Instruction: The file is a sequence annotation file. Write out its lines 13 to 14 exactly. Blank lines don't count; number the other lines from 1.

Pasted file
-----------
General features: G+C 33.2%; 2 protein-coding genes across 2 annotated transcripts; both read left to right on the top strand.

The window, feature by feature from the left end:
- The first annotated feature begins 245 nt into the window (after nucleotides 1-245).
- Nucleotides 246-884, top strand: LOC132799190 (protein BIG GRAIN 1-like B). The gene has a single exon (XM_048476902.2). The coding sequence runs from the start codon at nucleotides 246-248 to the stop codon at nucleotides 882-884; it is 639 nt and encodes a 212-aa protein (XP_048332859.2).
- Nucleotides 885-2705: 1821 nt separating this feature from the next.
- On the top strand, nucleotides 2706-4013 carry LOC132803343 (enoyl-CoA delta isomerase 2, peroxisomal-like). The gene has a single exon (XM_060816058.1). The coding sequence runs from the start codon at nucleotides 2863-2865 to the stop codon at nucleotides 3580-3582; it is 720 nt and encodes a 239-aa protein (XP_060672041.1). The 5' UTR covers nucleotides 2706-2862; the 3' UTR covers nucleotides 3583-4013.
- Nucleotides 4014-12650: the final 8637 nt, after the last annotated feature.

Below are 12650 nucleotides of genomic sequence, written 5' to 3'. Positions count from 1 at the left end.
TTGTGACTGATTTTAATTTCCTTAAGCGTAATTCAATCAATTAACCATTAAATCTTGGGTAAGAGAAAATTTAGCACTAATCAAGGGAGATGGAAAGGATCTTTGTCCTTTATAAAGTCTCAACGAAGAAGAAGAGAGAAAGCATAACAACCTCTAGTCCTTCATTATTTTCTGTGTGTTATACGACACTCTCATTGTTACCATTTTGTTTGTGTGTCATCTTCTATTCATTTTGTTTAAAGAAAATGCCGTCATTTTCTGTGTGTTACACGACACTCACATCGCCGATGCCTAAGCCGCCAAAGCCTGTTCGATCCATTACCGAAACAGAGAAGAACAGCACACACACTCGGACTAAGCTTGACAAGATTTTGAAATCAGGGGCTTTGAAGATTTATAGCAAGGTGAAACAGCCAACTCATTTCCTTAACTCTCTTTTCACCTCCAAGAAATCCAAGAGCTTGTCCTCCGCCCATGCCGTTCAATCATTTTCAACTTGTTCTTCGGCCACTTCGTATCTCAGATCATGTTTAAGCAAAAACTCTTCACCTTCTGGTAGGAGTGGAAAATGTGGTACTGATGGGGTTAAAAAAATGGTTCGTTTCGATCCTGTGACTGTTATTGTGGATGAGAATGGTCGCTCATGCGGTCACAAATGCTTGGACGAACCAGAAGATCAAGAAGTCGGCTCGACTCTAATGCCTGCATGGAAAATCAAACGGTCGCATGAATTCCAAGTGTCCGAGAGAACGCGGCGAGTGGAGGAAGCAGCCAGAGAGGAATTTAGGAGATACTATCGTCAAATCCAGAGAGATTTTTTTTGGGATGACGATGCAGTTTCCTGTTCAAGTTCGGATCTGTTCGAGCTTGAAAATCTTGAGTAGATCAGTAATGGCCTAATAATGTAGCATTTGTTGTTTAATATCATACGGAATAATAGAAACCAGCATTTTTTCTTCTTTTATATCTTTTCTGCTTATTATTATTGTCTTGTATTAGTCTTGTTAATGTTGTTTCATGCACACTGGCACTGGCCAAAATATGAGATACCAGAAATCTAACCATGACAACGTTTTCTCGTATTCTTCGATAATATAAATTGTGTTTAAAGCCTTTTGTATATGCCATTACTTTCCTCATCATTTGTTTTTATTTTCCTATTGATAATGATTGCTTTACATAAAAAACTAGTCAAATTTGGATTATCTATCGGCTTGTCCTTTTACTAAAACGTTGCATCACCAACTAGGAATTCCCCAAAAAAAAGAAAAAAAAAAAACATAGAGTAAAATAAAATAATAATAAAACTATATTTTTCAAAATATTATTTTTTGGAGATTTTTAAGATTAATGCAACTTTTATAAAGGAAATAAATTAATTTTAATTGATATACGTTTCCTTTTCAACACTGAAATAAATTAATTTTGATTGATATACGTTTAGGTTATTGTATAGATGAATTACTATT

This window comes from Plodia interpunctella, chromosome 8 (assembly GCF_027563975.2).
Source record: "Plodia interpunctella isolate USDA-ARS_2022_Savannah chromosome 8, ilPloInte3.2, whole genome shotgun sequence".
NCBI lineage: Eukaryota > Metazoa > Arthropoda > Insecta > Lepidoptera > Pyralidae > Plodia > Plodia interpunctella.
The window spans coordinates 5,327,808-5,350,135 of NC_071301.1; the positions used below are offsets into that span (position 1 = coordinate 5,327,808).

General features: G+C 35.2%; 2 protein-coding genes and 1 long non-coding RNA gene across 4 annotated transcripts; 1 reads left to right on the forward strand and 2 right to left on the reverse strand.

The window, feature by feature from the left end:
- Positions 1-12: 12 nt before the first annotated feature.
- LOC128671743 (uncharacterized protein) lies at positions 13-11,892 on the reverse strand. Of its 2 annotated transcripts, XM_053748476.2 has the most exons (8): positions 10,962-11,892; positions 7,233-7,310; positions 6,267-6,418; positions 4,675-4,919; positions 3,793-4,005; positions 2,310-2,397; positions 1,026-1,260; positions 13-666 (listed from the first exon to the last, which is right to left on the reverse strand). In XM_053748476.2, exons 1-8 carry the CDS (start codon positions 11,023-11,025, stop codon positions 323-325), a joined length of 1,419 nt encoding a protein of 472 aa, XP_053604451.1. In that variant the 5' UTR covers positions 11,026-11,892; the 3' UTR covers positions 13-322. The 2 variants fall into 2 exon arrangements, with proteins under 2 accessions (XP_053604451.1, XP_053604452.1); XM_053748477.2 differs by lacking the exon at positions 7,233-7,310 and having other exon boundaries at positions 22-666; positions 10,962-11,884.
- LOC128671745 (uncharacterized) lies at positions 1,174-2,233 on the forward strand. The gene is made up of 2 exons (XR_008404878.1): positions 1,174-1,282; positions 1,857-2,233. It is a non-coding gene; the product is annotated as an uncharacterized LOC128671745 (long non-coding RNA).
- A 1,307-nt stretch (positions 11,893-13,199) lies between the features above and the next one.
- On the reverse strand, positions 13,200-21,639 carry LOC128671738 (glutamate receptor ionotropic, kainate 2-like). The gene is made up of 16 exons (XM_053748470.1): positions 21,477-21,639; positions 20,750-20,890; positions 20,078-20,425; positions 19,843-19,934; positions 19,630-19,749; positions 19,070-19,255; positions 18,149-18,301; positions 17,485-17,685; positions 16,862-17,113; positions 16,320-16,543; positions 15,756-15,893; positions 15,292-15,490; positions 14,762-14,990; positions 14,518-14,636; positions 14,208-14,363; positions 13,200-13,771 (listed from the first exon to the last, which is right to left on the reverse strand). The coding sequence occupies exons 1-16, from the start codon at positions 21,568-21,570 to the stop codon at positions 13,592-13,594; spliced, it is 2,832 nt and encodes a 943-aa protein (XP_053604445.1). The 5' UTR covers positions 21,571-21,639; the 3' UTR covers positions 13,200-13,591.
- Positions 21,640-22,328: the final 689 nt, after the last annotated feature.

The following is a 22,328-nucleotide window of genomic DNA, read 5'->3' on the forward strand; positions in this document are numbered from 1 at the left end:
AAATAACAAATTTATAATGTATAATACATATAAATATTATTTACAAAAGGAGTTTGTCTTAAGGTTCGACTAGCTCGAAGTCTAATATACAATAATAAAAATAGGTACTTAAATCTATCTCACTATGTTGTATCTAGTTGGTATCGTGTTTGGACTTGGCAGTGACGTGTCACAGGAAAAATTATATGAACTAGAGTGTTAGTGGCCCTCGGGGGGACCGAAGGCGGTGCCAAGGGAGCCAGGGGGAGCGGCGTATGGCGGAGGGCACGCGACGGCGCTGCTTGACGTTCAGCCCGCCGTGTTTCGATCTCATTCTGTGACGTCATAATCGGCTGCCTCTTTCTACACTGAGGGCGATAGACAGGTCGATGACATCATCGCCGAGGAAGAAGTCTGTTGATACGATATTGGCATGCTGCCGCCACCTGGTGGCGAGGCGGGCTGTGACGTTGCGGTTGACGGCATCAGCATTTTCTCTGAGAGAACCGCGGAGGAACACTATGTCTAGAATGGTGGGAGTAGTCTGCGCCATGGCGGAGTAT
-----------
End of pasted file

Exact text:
The window spans coordinates 5,327,808-5,350,135 of NC_071301.1; the positions used below are offsets into that span (position 1 = coordinate 5,327,808).

General features: G+C 35.2%; 2 protein-coding genes and 1 long non-coding RNA gene across 4 annotated transcripts; 1 reads left to right on the forward strand and 2 right to left on the reverse strand.